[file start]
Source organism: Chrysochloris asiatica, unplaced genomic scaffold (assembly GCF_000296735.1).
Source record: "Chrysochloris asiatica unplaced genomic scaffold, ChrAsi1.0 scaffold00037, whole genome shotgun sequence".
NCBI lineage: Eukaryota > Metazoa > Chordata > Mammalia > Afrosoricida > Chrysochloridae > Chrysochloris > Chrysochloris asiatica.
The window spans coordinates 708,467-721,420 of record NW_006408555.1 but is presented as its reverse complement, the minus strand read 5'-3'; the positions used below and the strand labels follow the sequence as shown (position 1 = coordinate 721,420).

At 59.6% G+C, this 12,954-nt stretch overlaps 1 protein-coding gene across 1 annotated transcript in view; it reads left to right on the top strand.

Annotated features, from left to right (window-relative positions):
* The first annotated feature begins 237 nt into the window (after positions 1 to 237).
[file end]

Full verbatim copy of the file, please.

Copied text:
Source organism: Chrysochloris asiatica, unplaced genomic scaffold (assembly GCF_000296735.1).
Source record: "Chrysochloris asiatica unplaced genomic scaffold, ChrAsi1.0 scaffold00037, whole genome shotgun sequence".
NCBI lineage: Eukaryota > Metazoa > Chordata > Mammalia > Afrosoricida > Chrysochloridae > Chrysochloris > Chrysochloris asiatica.
The window spans coordinates 708,467-721,420 of record NW_006408555.1 but is presented as its reverse complement, the minus strand read 5'-3'; the positions used below and the strand labels follow the sequence as shown (position 1 = coordinate 721,420).

At 59.6% G+C, this 12,954-nt stretch overlaps 1 protein-coding gene across 1 annotated transcript in view; it reads left to right on the top strand.

Annotated features, from left to right (window-relative positions):
* The first annotated feature begins 237 nt into the window (after positions 1 to 237).